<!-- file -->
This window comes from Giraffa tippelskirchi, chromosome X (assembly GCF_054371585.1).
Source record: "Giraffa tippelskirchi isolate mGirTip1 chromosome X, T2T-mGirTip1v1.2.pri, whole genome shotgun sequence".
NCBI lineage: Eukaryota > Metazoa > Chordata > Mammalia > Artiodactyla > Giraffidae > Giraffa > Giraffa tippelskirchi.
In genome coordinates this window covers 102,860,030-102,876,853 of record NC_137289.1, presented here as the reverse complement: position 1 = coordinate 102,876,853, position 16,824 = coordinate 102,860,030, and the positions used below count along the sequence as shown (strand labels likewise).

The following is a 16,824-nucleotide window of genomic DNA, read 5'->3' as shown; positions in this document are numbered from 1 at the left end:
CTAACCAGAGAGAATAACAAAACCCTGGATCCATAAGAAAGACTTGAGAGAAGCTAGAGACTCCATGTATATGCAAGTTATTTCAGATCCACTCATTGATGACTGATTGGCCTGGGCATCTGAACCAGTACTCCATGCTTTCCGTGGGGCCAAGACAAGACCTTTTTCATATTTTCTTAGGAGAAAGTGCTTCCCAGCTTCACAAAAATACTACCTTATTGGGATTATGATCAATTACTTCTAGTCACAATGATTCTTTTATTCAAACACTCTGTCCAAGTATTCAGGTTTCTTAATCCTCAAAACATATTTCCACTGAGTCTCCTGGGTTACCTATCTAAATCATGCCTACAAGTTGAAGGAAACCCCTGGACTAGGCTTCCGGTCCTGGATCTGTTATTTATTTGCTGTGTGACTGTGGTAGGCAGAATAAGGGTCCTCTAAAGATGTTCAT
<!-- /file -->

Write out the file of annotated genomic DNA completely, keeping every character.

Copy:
This window comes from Giraffa tippelskirchi, chromosome X (assembly GCF_054371585.1).
Source record: "Giraffa tippelskirchi isolate mGirTip1 chromosome X, T2T-mGirTip1v1.2.pri, whole genome shotgun sequence".
NCBI lineage: Eukaryota > Metazoa > Chordata > Mammalia > Artiodactyla > Giraffidae > Giraffa > Giraffa tippelskirchi.
In genome coordinates this window covers 102,860,030-102,876,853 of record NC_137289.1, presented here as the reverse complement: position 1 = coordinate 102,876,853, position 16,824 = coordinate 102,860,030, and the positions used below count along the sequence as shown (strand labels likewise).

The following is a 16,824-nucleotide window of genomic DNA, read 5'->3' as shown; positions in this document are numbered from 1 at the left end:
CTAACCAGAGAGAATAACAAAACCCTGGATCCATAAGAAAGACTTGAGAGAAGCTAGAGACTCCATGTATATGCAAGTTATTTCAGATCCACTCATTGATGACTGATTGGCCTGGGCATCTGAACCAGTACTCCATGCTTTCCGTGGGGCCAAGACAAGACCTTTTTCATATTTTCTTAGGAGAAAGTGCTTCCCAGCTTCACAAAAATACTACCTTATTGGGATTATGATCAATTACTTCTAGTCACAATGATTCTTTTATTCAAACACTCTGTCCAAGTATTCAGGTTTCTTAATCCTCAAAACATATTTCCACTGAGTCTCCTGGGTTACCTATCTAAATCATGCCTACAAGTTGAAGGAAACCCCTGGACTAGGCTTCCGGTCCTGGATCTGTTATTTATTTGCTGTGTGACTGTGGTAGGCAGAATAAGGGTCCTCTAAAGATGTTCAT